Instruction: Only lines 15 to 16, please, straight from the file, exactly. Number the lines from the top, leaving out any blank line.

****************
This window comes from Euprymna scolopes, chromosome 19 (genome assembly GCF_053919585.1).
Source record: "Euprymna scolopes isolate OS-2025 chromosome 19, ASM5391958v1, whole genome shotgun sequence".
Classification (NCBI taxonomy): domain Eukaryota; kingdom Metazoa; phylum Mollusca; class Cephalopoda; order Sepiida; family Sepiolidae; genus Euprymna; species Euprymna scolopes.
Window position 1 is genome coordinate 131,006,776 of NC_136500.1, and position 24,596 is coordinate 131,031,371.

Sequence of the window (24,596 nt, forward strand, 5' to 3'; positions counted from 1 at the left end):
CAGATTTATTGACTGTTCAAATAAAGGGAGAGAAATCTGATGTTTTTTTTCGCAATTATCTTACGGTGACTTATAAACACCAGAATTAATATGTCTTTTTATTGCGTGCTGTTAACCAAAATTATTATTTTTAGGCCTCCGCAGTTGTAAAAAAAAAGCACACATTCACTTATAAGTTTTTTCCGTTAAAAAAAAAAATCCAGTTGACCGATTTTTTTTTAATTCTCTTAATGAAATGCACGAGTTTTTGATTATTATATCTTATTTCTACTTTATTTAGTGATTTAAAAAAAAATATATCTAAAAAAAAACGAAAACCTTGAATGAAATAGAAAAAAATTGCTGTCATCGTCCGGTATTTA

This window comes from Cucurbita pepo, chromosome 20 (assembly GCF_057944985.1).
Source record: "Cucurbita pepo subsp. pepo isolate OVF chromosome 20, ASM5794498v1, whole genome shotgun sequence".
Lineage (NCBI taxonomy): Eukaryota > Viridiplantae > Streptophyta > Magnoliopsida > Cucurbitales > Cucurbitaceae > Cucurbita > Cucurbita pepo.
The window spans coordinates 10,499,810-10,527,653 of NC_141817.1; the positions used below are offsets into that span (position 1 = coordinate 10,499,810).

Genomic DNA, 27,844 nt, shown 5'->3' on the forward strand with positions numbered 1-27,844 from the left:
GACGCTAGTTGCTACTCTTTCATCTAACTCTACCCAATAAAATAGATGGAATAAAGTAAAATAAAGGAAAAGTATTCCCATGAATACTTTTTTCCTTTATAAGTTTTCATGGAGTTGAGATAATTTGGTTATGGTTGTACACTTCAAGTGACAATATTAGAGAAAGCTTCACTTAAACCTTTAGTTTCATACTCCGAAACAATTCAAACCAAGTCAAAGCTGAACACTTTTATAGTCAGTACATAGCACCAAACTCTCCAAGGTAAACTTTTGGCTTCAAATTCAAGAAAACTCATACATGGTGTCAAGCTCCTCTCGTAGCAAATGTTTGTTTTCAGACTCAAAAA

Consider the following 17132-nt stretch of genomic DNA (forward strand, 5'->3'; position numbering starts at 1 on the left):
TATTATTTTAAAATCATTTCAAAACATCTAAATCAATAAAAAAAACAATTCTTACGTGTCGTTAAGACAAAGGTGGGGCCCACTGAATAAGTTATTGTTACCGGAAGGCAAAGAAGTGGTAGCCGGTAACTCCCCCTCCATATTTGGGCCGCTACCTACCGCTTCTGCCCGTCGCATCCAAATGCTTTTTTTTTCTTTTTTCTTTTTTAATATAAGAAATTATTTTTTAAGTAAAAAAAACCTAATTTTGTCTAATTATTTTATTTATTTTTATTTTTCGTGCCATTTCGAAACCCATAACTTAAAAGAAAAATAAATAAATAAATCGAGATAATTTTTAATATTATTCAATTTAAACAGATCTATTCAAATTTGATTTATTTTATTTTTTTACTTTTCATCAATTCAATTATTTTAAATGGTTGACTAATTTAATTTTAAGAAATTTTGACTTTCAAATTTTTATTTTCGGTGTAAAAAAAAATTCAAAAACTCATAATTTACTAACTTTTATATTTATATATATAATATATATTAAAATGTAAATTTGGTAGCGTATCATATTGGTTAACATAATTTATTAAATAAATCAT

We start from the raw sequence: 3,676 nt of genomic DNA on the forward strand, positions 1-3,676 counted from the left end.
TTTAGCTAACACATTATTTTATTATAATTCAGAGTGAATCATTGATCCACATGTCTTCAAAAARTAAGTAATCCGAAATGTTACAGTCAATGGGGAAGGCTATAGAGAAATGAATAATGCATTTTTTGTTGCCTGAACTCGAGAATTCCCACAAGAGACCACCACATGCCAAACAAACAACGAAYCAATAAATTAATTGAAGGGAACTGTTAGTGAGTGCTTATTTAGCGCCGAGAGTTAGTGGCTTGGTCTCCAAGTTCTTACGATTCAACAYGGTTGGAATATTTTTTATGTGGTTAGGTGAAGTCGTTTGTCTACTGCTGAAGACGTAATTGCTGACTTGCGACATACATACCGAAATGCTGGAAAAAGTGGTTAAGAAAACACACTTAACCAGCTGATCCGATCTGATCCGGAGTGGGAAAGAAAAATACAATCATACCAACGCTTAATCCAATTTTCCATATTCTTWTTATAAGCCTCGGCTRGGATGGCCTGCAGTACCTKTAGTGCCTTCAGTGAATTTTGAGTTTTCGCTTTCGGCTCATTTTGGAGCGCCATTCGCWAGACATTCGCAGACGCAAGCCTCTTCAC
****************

We start from the raw sequence: 3,676 nt of genomic DNA on the forward strand, positions 1-3,676 counted from the left end.
TTTAGCTAACACATTATTTTATTATAATTCAGAGTGAATCATTGATCCACATGTCTTCAAAAARTAAGTAATCCGAAATGTTACAGTCAATGGGGAAGGCTATAGAGAAATGAATAATGCATTTTTTGTTGCCTGAACTCGAGAATTCCCACAAGAGACCACCACATGCCAAACAAACAACGAAYCAATAAATTAATTGAAGGGAACTGTTAGTGAGTGCTTATTTAGCGCCGAGAGTTAGTGGCTTGGTCTCCAAGTTCTTACGATTCAACAYGGTTGGAATATTTTTTATGTGGTTAGGTGAAGTCGTTTGTCTACTGCTGAAGACGTAATTGCTGACTTGCGACATACATACCGAAATGCTGGAAAAAGTGGTTAAGAAAACACACTTAACCAGCTGATCCGATCTGATCCGGAGTGGGAAAGAAAAATACAATCATACCAACGCTTAATCCAATTTTCCATATTCTTWTTATAAGCCTCGGCTRGGATGGCCTGCAGTACCTKTAGTGCCTTCAGTGAATTTTGAGTTTTCGCTTTCGGCTCATTTTGGAGCGCCATTCGCWAGACATTCGCAGACGCAAGCCTCTTCAC